Two ‘severely overweight’ young people moved into foster care after West Sussex social services raise concerns

Two young people have been removed from their parents’ care after West Sussex social services raised concerns that they were unable to help their children manage their weight.

Court news

Judge Gillian Ellis ruled that the young people should be moved to long-term foster care under a care order, in a decision made last year.

She said: “I am satisfied that it is in the children’s welfare interests for these orders to be made, that these children need the chance to learn ways of living more healthily, and to improve their health by losing weight.”

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Details of the case were revealed after the ruling was published online yesterday.

The judge said there had been ‘numerous interventions’ by the local authority, many of which had led to short-term improvements, but these had not been sustained and the young people had continued to gain weight.

Social services had provided Fitbits and had paid for gym membership, and the family was supposed to attend Weight Watchers.

But the judge said recordings from the Fitbits had not been provided as required and that their attendance at Weight Watchers was ‘inconsistent’.

She said the young people had ‘clearly had some very good parenting, as they were polite, bright, and engaging’ but said the parents ‘did not seem to understand the seriousness’ of the Local Authority concerns and failed to set boundaries or promote healthy eating and exercise.

She said: “Everyone agrees that this is a very sad and unusual case, of a loving family, where the parents meet many of the basic needs of the children, but the Local Authority has been concerned that the parents are not meeting the children’s health needs, in that both children are severely overweight, and the parents have shown an inability to help the children manage this condition.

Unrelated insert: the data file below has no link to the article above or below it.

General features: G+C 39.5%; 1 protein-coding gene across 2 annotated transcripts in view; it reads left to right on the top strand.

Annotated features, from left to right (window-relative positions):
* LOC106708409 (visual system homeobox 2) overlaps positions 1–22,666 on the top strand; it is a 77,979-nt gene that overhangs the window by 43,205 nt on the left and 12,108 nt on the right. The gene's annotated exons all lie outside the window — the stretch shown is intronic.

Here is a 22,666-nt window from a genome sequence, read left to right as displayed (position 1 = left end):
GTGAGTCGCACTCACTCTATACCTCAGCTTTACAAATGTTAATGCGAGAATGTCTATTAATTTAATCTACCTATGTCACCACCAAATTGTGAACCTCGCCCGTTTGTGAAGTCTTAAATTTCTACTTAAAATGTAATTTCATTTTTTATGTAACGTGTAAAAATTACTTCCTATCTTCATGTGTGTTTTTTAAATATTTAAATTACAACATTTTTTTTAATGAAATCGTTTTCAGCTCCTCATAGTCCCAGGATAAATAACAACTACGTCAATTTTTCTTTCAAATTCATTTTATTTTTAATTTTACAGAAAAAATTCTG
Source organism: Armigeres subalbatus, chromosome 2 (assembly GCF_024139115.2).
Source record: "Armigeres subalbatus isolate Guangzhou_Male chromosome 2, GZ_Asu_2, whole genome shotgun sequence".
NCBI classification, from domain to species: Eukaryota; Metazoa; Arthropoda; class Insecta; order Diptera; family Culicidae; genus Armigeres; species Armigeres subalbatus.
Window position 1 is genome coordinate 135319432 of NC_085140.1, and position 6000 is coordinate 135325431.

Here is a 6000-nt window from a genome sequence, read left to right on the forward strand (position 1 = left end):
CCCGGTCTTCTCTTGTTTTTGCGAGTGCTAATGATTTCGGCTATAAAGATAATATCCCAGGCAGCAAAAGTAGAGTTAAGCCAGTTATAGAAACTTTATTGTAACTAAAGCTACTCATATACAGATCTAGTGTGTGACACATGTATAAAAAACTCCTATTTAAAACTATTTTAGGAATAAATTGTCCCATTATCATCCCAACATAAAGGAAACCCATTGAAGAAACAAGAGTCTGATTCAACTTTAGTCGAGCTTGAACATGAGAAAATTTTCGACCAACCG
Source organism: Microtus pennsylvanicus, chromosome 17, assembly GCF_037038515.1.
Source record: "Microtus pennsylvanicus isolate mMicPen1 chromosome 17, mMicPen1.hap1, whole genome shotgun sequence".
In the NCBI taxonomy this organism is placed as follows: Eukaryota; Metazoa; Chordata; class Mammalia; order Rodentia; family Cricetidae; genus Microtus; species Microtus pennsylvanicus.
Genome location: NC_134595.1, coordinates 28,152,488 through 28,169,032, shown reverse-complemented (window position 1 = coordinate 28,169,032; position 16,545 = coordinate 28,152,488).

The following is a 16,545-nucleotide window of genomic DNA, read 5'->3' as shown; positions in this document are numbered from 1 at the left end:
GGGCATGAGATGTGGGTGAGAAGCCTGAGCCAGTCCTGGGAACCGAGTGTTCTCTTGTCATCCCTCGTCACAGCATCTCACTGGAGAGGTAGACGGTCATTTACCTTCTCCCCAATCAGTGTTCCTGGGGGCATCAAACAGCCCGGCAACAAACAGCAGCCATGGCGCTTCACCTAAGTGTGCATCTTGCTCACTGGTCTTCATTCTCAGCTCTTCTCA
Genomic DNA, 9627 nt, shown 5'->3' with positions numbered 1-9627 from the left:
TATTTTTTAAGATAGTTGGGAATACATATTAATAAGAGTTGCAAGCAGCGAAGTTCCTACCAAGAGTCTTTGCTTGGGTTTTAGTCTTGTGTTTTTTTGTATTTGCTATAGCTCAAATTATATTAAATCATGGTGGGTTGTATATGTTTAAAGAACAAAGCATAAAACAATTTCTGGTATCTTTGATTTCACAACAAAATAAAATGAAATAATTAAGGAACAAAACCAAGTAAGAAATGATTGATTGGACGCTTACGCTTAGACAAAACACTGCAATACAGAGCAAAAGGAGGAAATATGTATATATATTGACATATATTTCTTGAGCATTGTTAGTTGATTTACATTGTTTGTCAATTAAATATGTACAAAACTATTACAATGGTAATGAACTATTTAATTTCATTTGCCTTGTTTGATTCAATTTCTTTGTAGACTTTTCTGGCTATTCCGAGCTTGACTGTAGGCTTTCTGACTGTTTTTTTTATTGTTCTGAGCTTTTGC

“There are concerns too about the children’s self-care, and the impact on their self-confidence and social relationships of these conditions.”

The judge said there were also concerns about poor home conditions and a lack of guidance on personal care.

A West Sussex County Council spokesman said: “As the judge made clear, this is a sad and unusual case. We are unable to comment further on individual cases.

“The anonymity of young people involved in situations like this is vital for their wellbeing.

“We have a legal duty to protect all children who are at risk of suffering significant harm and always work to keep children with their families as far as is possible.

“Applying to a court for an order to provide further legal protection is a last resort.”